I love working on exhibitions with a role for linen and damask, such as a table laid with linen damask; sometimes as a guest curator, sometimes as initiator.
Artistic linen damask from Brabant 1900-1960.
Designs by Chris Lebeau, André Vlaanderen, Jaap Gidding and their contemporaries.
In the past, shiny linen damask used to feature on many dining tables. The table linen and napkins were a standard part of the trousseau of well-to-do, marriageable women. Possessing an extensive linen trousseau was her pride and represented great value.
Around the turn of the century in 1900 a number of linen weavers in Brabant – in and near Eindhoven – took the iniative of involving artists to create artistic linen table damask.
This exhibition presented an excellent overview of the beautifully designed linen table damask from the first part of the 20th century. This display was one part of a two-part exhibition of artistic linen damask. The other part of the exhibition was called ‘From Arabesk to Swan; linen damask designs by artist Chris Lebeau’. His designs for linen damask (approx. 55) with Art Nouveau style patterns of nature that were created for linen weaver Van Dissel & Zonen in Eindhoven have become very famous.
Sanny de Zoete wrote the concept, acted as guest curator for this exhibition and is co-author of the book ‘Artistiek damast van Brabantse bodem 1900-1960’ (Artistic damask from Brabant 1900-1960).
Nederlands Textielmuseum, Tilburg, The Netherlands. www.textielmuseum.nl, 8 October 2005 to 22 January 2006
Beautiful damask, pressed with love
The dining room table was immaculately covered with 17th century linen damask. Belle van Zuylen’s bed was made with sheets and pillow cases embellished with 18th century bobbin lace. The beds in the guest rooms were inviting and show beautiful hand embroidered 19th century linen sheets and pillow cases. The white linen damask towels are neatly hanging on a towel rail waiting for guests to arrive. The linen that is not used was lying neatly on the shelves, a joy to look at. In short: in the entire castle linen had once been put again where it belongs.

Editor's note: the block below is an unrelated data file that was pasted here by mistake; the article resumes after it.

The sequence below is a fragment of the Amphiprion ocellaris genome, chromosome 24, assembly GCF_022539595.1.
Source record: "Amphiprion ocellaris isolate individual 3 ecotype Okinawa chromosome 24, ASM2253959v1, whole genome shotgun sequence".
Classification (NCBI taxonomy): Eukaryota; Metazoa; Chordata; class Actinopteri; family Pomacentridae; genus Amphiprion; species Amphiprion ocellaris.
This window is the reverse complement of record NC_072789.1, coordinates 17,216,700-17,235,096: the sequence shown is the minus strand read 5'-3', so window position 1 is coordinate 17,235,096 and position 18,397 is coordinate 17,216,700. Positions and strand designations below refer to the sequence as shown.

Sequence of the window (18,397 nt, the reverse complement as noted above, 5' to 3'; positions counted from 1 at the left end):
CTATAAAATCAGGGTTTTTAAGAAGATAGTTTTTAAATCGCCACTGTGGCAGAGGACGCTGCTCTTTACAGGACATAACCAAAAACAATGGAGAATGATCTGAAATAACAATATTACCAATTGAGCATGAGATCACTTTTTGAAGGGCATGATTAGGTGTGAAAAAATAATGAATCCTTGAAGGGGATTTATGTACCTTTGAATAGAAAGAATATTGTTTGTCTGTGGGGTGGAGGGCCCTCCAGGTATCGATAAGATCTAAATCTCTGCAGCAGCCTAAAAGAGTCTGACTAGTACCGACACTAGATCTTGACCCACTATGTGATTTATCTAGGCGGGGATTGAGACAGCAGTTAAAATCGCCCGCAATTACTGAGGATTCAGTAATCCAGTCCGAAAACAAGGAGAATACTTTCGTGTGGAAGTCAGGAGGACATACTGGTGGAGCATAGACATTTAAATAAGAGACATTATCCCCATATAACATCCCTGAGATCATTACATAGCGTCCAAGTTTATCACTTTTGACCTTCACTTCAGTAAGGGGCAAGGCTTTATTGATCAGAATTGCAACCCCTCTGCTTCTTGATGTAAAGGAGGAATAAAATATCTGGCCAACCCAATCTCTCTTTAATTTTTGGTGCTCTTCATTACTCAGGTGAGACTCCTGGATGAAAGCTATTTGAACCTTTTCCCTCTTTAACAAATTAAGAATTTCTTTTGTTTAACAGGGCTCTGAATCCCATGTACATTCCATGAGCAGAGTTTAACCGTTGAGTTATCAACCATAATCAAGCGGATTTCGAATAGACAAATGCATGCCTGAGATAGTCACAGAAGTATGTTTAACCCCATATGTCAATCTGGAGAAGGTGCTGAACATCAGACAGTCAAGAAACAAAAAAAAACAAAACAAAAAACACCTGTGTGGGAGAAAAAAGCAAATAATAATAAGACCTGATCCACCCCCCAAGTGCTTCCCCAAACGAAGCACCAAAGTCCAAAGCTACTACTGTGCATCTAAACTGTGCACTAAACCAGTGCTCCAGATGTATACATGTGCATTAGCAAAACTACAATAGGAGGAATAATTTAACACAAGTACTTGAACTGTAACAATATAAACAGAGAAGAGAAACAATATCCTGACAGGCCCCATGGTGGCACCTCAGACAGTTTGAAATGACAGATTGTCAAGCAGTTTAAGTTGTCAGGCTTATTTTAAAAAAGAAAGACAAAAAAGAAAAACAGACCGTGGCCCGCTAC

Beautiful linen damask
Many wonderful sets of table linen damask of the Van Tuyll van Serooskerken family have been kept. This exhibition showed the best examples of four centuries: from naturalist tulips and grapevines to geometric patterns such as stars. The napkins look like half sized table cloths, but they seem tiny compared to the real table cloths that measure from 5 up to 8 metres.
Traditionally, linen used to be marked with the family’s initials. The initials TvZ, referring to Tuyll van Zuylen, is very common. But it is exceptional that there are still 86 of the same napkins. All these napkins were embroidered with tiny cross stitches and the number of 86 is on each napkin. You can tell how careful a family treated its table linen by looking at the beautiful stitches used to repair table cloths and napkins. You can also tell when unprofessional hands have repaired the table linen. For the first time in the history of Slot Zuylen a family washed its dirty linen in public!
Mangled and pressed with love
Visitors of the exhibition will found out about the meaning of the expression ‘to mangle someone’ because the massive, heavy mangle was rolling again, pressing the linen of the castle just like it had done for centuries. Young children would love to go for a ride on the mangle, just like in the old days. You could hear the unique sound of linen being pressed, creating as if by magic, the wonderful shine on linen damask. In addition, you could actually feel how smooth linen becomes by mangling it. Visitors found out all about the meaning of words such as ‘kit napkin’ and ‘sentry box napkin’.
Guest curator Sanny de Zoete carefully selected the items that were shown in this exhibition. Slot Zuylen, Oud-Zuilen (near Utrecht), 15 July until 15 November 2002.